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McCarran Airport in Las Vegas could soon have a new name

Feb. 17, 2021
2 min read
McCarran Airport in Las Vegas could soon have a new name
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Airports, schools and other public buildings throughout the United States often bear the names of politicians and other historical figures.

Many times, those names become synonymous with the buildings they represent — take New York's JFK Airport, for example — but that doesn't mean they're guaranteed to last for eternity.

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Now, as The Washington Post reports, the Clark County Commission voted this week to change the name of Las Vegas McCarran International Airport, removing the reference to former U.S. Senator Patrick McCarran and replacing it with former U.S. Senator Harry M. Reid.

Reid retired as one of Nevada's two U.S. Senators in 2017, and while it may be common to see buildings named in a prominent figure's honor after they pass, that certainly isn't a requirement.

In this particular case, several elements of McCarran's past have prompted officials to reconsider the airport's name.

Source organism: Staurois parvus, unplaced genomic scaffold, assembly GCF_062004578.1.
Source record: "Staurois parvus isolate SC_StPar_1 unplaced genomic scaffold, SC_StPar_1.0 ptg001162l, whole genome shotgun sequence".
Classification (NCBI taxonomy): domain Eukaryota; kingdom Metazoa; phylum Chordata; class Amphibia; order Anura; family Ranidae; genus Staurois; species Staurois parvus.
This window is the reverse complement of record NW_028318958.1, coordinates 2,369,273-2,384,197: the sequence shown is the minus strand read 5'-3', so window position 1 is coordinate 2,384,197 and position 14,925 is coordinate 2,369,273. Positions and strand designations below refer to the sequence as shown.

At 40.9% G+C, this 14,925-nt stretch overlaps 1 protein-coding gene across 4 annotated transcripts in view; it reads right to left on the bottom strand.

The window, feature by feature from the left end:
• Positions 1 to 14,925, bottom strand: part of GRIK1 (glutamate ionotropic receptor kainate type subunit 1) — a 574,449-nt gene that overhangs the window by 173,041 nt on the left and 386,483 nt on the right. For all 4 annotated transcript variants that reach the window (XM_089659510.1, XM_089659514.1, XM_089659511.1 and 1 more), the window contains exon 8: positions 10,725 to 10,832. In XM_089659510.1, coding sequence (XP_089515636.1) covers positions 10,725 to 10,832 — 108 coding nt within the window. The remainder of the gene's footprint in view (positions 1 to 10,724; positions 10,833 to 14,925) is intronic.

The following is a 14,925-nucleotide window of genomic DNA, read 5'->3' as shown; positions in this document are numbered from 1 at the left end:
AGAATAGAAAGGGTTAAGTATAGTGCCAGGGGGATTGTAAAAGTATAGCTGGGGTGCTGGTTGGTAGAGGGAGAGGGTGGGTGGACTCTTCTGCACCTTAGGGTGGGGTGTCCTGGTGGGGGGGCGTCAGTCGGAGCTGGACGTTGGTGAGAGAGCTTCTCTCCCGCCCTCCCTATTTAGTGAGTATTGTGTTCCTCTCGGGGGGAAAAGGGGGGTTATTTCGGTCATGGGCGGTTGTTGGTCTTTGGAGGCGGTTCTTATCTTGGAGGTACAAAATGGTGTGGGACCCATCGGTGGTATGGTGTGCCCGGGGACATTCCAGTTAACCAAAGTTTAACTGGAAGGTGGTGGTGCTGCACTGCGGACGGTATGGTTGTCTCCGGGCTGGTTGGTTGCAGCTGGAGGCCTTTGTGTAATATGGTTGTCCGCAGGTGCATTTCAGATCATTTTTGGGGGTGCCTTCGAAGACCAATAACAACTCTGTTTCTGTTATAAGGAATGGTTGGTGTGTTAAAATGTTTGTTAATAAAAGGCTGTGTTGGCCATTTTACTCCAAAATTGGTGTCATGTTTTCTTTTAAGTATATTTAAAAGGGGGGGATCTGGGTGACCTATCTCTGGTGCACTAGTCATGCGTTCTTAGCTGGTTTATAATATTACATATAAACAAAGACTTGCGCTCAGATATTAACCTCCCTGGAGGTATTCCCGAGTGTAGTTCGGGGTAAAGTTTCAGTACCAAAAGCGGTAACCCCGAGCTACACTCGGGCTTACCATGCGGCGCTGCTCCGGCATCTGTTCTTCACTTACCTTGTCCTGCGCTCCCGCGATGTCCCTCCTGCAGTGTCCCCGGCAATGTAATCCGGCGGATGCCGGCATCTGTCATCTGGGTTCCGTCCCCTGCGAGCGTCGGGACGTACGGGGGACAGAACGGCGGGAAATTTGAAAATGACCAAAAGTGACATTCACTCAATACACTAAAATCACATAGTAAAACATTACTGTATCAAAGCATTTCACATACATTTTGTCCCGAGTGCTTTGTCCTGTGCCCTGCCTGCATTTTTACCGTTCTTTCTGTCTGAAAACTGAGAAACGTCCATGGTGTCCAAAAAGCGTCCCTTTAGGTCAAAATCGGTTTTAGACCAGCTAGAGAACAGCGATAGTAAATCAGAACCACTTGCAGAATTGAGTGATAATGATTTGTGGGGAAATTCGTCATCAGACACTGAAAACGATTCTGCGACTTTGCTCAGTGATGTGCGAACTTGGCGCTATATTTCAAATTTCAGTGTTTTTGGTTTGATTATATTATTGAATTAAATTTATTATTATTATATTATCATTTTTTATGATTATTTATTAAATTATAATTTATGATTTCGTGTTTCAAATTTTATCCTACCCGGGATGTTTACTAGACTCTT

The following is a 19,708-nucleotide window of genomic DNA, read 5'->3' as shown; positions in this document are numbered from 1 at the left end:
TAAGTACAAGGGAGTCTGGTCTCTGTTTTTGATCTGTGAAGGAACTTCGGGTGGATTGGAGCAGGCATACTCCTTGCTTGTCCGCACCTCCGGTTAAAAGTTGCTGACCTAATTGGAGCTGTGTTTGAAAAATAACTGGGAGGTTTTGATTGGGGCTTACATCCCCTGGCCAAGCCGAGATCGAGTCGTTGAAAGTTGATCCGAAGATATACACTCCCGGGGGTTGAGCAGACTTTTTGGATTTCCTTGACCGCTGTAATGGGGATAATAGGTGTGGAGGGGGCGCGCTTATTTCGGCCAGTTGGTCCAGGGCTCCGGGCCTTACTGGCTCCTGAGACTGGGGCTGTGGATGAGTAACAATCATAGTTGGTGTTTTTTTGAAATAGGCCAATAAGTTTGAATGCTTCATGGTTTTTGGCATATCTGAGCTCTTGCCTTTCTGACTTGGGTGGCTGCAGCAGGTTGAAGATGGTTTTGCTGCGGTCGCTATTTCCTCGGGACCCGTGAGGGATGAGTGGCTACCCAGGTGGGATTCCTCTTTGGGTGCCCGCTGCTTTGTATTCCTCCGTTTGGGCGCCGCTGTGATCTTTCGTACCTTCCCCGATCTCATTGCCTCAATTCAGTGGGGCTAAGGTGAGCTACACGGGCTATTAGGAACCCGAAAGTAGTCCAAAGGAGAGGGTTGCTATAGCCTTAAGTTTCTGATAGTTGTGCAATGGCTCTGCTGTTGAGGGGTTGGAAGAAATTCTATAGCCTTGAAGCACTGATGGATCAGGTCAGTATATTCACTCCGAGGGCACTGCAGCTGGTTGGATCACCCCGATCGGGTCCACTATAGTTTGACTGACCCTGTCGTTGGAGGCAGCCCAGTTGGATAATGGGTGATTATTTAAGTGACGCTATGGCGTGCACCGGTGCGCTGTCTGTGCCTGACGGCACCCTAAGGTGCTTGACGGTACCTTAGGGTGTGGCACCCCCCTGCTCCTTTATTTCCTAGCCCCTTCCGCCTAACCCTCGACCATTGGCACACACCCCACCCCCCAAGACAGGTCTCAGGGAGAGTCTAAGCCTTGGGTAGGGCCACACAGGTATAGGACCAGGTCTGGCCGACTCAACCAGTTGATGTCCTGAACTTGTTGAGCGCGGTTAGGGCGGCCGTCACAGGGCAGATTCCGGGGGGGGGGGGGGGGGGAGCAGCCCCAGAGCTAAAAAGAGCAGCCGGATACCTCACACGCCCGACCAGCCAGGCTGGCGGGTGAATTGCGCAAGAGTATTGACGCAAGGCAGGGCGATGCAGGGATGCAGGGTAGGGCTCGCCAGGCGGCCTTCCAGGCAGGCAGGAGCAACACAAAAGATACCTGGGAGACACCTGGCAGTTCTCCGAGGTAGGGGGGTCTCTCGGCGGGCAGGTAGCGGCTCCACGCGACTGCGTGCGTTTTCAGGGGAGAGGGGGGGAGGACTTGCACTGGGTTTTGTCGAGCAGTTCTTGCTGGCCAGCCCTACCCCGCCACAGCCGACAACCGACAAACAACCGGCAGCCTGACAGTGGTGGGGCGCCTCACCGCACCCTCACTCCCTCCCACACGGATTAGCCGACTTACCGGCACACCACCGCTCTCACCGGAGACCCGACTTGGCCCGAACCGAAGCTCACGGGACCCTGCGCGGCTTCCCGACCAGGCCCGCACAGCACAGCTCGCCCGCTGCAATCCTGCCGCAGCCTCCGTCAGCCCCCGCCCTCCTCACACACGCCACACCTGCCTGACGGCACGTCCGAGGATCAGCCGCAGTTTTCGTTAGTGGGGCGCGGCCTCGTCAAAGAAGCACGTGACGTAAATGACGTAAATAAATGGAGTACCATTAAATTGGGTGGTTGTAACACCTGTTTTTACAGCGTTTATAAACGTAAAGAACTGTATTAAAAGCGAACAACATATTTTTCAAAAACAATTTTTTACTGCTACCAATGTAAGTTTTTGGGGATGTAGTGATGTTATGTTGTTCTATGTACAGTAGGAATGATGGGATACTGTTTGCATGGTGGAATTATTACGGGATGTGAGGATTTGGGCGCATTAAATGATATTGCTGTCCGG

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While the effort has been underway for quite some time — University of Nevada professor and historian Michael Green has "joked for some years" that McCarran was "a racist, anti-Semitic, communist witch-hunting lunatic," according to this 2017 report — the movement to replace McCarran had previously fizzled.

The shift from McCarran to Reid won't present nearly as many logistical challenges as, say, renaming JFK Airport, given that New York's primary air hub bears the IATA code "JFK" and Las Vegas has a far more evergreen "LAS."

Still, if the FAA approves the transformation, it'll take some time to update signage around Las Vegas, and adjust the endless references to McCarran Airport you'll find throughout the commercial aviation system and the internet, including right here, at TPG.

Editorial disclaimer: Opinions expressed here are the author’s alone, not those of any bank, credit card issuer, airline or hotel chain, and have not been reviewed, approved or otherwise endorsed by any of these entities.

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There’s a lot to love about the Amex Gold card. It’s been a fan favorite during the pandemic because of its fantastic rewards rate on restaurants (that includes takeout and delivery in the U.S.!) and U.S. supermarkets. If you’re hitting the skies soon, you’ll also earn bonus points on travel. Paired with up to $120 in Uber Cash (for U.S. Uber rides or Uber Eats orders) and up to $120 in annual dining statement credits at eligible partners, there’s no reason that the foodie shouldn’t add this card to their wallet. Enrollment required.

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  • Not as useful for those living outside the U.S.
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